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  • Shelagh Clancy

Copyrighting Your Book in the Age of AI

Your book is copyrighted as soon as you write it. Really—look it up.

Because of this, many self-publishing authors don’t bother with a copyright from the U.S. Copyright Office. Some print their book and snail-mail a copy to themselves, leaving the unopened package as proof.

The only time you need that extra copyright is if you sue for copyright infringement. And how often will that problem crop up? Almost never, right?


Enter AI

But now, with AI scraping the internet for content, things have changed. Your plot, your characters, the actual text of your book—all these may be available to bots who have no scruples about plagiarism. They’re supposed to abide by the law, but who’s checking? We don’t have enough e-cops to keep up.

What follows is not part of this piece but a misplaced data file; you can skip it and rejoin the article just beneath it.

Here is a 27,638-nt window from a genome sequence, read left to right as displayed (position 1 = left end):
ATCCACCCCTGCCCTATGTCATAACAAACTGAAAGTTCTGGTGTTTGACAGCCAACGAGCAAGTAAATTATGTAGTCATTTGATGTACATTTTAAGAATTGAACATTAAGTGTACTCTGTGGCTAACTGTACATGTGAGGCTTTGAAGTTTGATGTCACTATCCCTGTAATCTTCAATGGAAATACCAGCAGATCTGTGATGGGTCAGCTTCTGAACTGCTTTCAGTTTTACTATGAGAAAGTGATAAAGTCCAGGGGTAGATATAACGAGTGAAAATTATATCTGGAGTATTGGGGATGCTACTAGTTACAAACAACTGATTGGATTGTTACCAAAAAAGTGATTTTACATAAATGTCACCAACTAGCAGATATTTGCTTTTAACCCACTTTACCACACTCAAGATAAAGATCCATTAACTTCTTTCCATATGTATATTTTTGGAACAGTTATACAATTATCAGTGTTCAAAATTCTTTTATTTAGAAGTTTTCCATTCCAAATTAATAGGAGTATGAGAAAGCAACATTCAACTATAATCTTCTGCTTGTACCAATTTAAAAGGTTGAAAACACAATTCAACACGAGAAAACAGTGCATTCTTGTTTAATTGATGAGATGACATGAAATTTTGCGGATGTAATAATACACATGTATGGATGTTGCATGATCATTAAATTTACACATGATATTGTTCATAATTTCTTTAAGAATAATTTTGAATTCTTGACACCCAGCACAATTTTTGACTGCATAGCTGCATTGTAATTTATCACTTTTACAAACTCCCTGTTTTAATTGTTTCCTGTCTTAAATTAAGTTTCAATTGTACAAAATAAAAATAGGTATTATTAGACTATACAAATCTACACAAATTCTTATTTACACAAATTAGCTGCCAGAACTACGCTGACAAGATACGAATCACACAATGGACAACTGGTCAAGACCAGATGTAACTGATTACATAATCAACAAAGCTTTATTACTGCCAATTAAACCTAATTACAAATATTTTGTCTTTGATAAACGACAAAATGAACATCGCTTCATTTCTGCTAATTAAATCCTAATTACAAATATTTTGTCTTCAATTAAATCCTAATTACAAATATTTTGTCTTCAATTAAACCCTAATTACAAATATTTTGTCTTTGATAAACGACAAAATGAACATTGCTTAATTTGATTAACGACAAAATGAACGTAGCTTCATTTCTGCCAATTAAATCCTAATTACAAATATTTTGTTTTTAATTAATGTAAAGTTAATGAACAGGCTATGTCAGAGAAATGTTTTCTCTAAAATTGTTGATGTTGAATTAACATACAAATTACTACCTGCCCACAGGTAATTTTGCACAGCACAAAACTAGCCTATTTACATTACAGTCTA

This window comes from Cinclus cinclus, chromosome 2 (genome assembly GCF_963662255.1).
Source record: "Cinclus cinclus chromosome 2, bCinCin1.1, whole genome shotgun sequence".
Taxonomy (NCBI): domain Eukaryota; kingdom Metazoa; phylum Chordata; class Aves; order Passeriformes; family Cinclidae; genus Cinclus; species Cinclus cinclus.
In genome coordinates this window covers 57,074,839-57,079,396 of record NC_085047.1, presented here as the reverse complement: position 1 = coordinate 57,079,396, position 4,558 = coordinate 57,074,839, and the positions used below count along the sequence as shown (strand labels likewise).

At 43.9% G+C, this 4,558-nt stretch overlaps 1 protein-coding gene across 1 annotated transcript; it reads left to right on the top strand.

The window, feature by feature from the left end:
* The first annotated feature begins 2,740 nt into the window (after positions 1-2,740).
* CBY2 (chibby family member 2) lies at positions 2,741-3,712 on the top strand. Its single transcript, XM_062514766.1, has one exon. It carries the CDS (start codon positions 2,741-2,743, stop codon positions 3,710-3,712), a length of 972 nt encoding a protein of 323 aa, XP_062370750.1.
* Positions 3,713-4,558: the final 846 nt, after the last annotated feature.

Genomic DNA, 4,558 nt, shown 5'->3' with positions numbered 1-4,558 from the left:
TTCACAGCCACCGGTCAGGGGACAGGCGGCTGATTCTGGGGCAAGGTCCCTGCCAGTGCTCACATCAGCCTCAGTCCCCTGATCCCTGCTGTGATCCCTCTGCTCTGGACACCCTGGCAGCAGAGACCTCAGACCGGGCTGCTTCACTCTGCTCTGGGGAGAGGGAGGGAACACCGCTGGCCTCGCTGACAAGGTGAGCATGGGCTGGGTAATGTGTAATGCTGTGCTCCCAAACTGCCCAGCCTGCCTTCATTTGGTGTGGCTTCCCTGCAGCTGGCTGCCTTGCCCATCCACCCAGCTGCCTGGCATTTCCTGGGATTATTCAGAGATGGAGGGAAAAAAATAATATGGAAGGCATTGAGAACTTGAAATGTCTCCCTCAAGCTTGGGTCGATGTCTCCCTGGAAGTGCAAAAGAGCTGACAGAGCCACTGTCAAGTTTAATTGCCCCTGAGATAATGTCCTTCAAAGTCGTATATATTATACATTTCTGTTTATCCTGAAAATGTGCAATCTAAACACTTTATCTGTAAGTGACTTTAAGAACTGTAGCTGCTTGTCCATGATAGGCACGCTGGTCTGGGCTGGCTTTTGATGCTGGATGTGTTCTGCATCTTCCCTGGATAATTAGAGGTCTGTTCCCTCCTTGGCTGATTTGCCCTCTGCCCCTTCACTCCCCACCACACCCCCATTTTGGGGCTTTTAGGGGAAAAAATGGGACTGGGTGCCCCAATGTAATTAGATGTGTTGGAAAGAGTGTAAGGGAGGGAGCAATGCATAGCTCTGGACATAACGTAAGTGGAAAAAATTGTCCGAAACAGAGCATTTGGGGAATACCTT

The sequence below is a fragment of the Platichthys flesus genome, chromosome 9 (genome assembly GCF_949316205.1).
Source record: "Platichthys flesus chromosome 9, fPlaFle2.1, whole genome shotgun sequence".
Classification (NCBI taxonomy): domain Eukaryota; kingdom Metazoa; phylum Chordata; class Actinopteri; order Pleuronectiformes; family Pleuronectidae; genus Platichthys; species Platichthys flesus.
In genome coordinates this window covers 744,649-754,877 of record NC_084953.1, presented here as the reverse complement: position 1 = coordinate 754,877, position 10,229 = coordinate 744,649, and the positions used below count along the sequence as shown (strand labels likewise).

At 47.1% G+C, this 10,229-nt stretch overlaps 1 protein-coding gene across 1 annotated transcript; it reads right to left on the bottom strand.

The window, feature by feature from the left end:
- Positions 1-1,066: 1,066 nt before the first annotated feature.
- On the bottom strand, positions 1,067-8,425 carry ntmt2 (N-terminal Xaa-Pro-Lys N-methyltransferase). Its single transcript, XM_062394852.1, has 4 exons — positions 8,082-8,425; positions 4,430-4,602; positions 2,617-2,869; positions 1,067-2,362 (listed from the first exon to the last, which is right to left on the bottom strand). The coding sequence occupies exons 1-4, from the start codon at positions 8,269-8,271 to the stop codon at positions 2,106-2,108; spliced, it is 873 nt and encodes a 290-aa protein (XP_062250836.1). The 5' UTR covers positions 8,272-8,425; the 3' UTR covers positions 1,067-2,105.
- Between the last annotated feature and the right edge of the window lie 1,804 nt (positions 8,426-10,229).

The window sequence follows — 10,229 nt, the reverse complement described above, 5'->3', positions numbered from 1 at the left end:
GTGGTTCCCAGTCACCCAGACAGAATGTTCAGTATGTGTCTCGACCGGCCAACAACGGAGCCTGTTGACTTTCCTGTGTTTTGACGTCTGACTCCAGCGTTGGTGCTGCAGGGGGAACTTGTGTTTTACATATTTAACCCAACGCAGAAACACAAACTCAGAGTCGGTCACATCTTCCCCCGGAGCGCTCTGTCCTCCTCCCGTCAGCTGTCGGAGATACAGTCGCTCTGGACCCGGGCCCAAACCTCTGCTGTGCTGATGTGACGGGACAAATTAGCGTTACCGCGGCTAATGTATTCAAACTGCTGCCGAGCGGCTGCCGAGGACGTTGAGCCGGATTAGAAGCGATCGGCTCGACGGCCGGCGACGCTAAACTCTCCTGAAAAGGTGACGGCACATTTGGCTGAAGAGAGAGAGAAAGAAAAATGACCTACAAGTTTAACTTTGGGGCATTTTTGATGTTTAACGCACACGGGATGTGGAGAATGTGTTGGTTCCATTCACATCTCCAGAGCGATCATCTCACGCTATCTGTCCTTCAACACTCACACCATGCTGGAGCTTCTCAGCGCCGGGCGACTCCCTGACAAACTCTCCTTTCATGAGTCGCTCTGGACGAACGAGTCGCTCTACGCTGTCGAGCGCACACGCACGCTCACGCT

That’s why it’s now a good idea to get that copyright before your book is published. Many publishers offer this as part of the publishing service, or you can get a copyright yourself for about $45.


Enforcing a Copyright

What if someone really does steal your work? There’s good news: a Copyright Small Claims Court. You can file a claim for $100. You don’t need a lawyer. The maximum damage award is $30,000. (If you think you’ll need more than that, we suggest a copyright lawyer.)

Here are some details about the Copyright Small Claims Court. Meanwhile, it never hurts to send yourself a printed manuscript.

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